When I was a high school student, studying on the AP track at Ohio’s top public school, I heard two stories about plagiarism. First, that it is an accident a lot of the time. Second, that when it happens, you can get into serious trouble. In fact, I remember the perils of plagiarism being drilled into my head as early as elementary school. Throughout my education, we heard horror stories of students who plagiarized, who were caught, whose lives were turned around by one act of cheating. It felt like one of the worst things a student could do.
It didn’t matter to me that accidental and deliberate plagiarism are most of the time extremely different. When I learned that plagiarism often happens unintentionally, it became a constant fear that wheedled into my brain for almost all of high school. I was scared of a lot of things: failure, clearly, but also messing up — and to me those were completely disparate. Messing up connoted something more sinister: If failure is a result, then messing up is something rooted in a person’s character.
Worst of all, it seemed that failure was apparently something one could not predict; even despite hard work and being respectful to adults and being proactive, it could happen. And then what did that mean? Well, then, it must be the student’s fault. It must be because they are lazy. That they did not try hard enough. That they didn’t care. Or maybe, they were just never good enough in the first place.
Last week, The New York Times published a feature-length article about adolescent anxiety — “Why Are More American Teenagers Than Ever Suffering From Severe Anxiety?” — and I was reminded of mental health awareness’ meaning to me in the first place: high school. I felt my heart rate go up as I read the headline, only because the article seemed like something that would collect “laugh” emojis on Facebook, that would make the case for teenage anxiety without getting the point that these kids were real people instead of numbers within a growing social phenomenon.
But unlike most articles written by adults about adolescents, this one surprised me. It focused on treatment rather than the symptoms of anxiety itself — humanizing what anxiety means to high school students, highlighting the hope that exists in learning how to unlearn rigorous self-standards. Like me, the main subject of the article, whose name is Jake, feared failure. The article’s focus seemed to be the failures young people don’t see coming, but in retrospect, these little failures meant nothing. They were not a reflection of merit, or hard work, but of circumstance, high standards and a system that measured success but not its cost.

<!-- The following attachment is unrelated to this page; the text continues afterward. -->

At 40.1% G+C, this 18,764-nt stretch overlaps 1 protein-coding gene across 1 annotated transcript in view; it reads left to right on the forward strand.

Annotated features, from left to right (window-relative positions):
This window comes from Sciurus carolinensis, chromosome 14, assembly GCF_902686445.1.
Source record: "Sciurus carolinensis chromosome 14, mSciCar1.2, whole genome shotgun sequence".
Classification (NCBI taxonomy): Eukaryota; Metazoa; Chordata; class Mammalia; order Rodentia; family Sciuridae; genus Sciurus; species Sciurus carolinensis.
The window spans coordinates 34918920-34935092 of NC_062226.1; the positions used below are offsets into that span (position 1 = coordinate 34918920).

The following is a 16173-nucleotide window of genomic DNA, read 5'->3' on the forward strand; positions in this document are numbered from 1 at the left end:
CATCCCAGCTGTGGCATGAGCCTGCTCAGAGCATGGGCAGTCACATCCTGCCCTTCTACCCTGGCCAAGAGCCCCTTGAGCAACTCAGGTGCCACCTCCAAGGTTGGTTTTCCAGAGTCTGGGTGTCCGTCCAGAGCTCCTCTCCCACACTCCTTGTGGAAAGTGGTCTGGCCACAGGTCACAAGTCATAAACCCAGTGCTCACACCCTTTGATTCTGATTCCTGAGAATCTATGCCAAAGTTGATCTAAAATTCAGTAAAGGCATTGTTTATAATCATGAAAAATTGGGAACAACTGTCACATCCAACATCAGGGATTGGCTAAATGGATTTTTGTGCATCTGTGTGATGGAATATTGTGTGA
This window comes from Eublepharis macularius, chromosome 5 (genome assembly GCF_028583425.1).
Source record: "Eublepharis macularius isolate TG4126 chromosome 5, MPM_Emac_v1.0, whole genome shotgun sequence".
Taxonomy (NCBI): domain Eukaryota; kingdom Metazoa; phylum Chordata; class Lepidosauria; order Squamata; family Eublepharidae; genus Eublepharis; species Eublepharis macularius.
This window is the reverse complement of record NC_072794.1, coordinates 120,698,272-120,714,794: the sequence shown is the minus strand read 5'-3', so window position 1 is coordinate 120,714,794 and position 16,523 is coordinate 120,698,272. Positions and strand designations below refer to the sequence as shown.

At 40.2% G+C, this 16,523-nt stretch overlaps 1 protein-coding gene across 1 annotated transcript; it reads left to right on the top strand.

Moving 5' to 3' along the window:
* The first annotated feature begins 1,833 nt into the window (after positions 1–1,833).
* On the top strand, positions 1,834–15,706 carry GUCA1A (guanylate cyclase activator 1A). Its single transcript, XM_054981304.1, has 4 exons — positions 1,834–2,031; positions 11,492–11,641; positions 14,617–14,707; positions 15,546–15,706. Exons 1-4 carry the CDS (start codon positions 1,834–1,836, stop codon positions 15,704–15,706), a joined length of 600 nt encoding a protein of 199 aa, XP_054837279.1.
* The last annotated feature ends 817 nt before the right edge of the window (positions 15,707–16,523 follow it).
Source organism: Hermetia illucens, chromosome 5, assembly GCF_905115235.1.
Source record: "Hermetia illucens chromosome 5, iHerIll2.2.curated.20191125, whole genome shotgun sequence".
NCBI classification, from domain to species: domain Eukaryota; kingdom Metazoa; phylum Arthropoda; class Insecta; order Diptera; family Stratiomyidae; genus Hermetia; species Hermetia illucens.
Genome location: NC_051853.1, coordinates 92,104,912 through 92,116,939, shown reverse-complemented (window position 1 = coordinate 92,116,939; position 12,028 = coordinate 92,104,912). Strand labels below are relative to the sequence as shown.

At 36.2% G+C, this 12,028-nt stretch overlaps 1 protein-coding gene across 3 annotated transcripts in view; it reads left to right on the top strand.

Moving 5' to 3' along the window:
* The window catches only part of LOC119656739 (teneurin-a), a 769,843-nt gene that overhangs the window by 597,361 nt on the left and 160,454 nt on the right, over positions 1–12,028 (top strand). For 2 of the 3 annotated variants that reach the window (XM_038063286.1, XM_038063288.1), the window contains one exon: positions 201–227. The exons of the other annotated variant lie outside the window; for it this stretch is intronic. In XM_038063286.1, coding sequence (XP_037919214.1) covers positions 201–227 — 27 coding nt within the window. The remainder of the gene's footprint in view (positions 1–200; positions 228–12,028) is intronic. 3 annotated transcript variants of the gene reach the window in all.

In high school, I suffered. I pushed myself far too hard. Still, it’s hard to look back and measure that hard work with anything but pride. I feel the lasting effects of the mindset I used to make it through: I’m still an over-achiever, I still overschedule my days until they are filled with internships and classes and extracurriculars. I wish I had sought out treatment sooner, that it’s okay to sit back and relax.
One thing about the Times’ article that did give me pause was the race of its teenage subjects. Almost all of them are white. Which makes sense because it’s profiling kids, specifically, who were sent to Mountain Valley, a center — according to the article — that “costs $910 a day.” I am not white, and as I wrote in my piece last week, mental health awareness across all races and ethnicities is paramount toward humanizing all people in general.
From my own experience, Asian American youth are imbued with a heavy need to emulate the “model minority” stereotype — fighting for success comes with an immense cost to our mental health. That does not mean it’s necessarily family-based pressure we are experiencing — the typical tiger-mom story — because that is a stereotype that in itself only makes the problem worse. Last year, I took an immigration class where we learned that — buying into the model minority stereotype — teachers themselves will expect more of Asian American students, adding pressure to their lives. Maybe this happened to me. But it’s also clear that I felt, for a long time, that I absolutely had to conform to the image the world wanted for me.
Some people use this stereotype to view our younger generation as inherently weak-minded; to be a trait of an older generation to characterize millennials as softened, or snowflakes, or what have you. But the thing about anxiety is that it is, at its best, a constant weight sitting in the back of one’s head; at its worst, it is utterly debilitating. Still, as more people become aware of adolescent anxiety, they are starting to realize that such an epidemic needs to be reckoned with instead of seen as a stereotype without a solution.
Zoe Cheng is a junior majoring in writing for screen and television. Her column, “Cross Section,” runs every Tuesday.